April 7, 2008 at 5:50 pm | Posted in Dreams and imagination, Life in the snow, Observations in Antarctica | Leave a comment

29th January

At five am Le Diamant departs Port Lockroy to be in place for an early landing elsewhere. We quietly brace ourselves for two large ship visits. Fram commences relaying passengers at nine am. Whilst it is not as frantic as previously, the BAS/UKAHT Peninsula maps fly off the shelf. Pace not steady but not too slow. Rick comes to ask if we’d like a hot drink, but doesn’t reappear. Helen finds he was making coffee and has been held up in the corridor, holding new carton of Long Life milk, answering a question about Marconi… An American radio channel interviews me (after Rick) seeking my thoughts on Scott and Shackleton hmmm and how it is to live here – click on penguins.) Having laundered our clothes (mmm relief) Fram leaves at eleven twenty. We’re still chowing down on yesterday’s pastries glub glub. Plenty of energy to start on franking backlog and fill the counter before taking five minutes on deck. Dry, low cloud, half back bay swept through with brash. Particularly grubby Sheathbill looks as if he had face-planted in a mud puddle. Younger chicks cheep, older ones practise trumpet call. They are developing fast, despite apparent absence of krill. This means the Sheathbills have not started their habit of knocking masticated food out of the penguin’s mouths, mid-feed. Sleep for over an hour. Up for two o’clock lunch. The others have been on boatshed errands. Wash up. Frank. Bundle. Quiet. Nordnorge materialises through snowy mist. Everyone is covered with snowflakes. Marco is back, Steffan his cheeky tall self. Presented with a painting (of a chicken) by someone wanting to have their work represented in each continent – I was the first person she saw. Helen progressively tireder, no energy to respond to endlessly same questions. She sinks behind the counter now and then for brief respite. Discover that we are invited over to the ship for the evening. Helen stays behind, not well. Rick and I on last zodiac. Quick shower. Rick purchases internet card for time owed. He fails to sign in to web mail account, I fear it has expired. We’re hungry anyway; relish fish and salad, whizzy pudding. Rick to bar and I find him there after downloading e-mails and catching up a mini bit of my other life. Leave at nine-thirty, skimming back over the gloupy oil-slick dark water, ice reflected grey and turquoise. H has been sweating out fever in bed poor thing. Even my eyelashes are tired – do you ever get that?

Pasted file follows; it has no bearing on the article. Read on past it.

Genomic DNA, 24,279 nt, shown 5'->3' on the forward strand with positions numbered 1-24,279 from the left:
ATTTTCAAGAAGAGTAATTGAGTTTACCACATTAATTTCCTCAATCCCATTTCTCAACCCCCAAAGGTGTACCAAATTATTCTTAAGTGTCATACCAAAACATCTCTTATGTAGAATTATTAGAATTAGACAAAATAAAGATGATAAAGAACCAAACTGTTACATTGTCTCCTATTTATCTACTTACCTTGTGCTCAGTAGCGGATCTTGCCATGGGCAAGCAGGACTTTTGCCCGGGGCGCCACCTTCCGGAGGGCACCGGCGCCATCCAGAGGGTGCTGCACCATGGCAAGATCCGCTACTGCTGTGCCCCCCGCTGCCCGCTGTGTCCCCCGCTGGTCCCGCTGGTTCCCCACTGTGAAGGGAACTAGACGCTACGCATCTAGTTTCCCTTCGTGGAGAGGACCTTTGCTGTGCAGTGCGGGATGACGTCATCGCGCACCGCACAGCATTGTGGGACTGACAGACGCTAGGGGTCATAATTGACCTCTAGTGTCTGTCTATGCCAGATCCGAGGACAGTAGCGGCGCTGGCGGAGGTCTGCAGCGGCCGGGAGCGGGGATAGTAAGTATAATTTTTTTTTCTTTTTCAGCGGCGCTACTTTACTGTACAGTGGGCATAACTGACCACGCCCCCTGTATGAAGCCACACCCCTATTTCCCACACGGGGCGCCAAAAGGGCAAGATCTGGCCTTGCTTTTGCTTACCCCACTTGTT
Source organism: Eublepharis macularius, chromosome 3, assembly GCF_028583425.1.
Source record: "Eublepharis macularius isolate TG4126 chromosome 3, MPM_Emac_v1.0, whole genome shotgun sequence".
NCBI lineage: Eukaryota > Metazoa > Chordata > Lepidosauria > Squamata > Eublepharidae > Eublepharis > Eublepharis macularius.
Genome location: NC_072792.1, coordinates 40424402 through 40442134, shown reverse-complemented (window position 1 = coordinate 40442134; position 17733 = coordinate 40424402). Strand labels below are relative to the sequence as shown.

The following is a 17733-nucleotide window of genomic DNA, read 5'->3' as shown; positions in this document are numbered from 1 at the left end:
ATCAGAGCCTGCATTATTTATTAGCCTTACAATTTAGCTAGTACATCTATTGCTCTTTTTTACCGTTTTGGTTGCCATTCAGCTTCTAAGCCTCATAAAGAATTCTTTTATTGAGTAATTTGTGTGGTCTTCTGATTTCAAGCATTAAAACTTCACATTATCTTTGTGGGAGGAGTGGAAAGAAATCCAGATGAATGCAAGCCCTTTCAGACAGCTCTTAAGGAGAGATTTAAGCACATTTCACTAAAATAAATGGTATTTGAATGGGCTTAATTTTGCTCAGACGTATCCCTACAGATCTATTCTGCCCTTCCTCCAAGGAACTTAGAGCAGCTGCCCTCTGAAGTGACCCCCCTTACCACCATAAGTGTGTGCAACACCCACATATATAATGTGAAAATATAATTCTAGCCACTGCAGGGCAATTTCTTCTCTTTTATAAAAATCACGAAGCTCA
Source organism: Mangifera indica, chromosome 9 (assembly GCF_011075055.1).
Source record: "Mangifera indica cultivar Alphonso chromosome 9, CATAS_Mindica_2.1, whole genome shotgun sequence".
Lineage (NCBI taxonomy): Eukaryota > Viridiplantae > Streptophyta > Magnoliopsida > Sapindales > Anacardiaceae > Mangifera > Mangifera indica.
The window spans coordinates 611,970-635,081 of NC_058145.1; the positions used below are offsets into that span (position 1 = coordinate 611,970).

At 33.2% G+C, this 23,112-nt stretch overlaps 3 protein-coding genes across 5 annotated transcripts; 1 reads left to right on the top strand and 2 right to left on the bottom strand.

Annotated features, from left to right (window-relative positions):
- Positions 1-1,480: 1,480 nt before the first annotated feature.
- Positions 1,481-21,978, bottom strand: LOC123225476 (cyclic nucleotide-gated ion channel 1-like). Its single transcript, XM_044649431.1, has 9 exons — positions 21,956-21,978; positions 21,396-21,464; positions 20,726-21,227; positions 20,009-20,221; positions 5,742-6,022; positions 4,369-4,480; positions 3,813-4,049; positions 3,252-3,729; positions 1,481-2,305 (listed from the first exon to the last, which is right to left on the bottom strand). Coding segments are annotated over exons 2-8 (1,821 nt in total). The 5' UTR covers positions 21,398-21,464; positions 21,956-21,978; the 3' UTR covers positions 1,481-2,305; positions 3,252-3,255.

I pretend to wear a cocktail dress under this immersion suit.

April 7, 2008 at 5:38 pm | Posted in Dreams and imagination, Journey, Life in the snow | Leave a comment

25th January

Burn’s Night!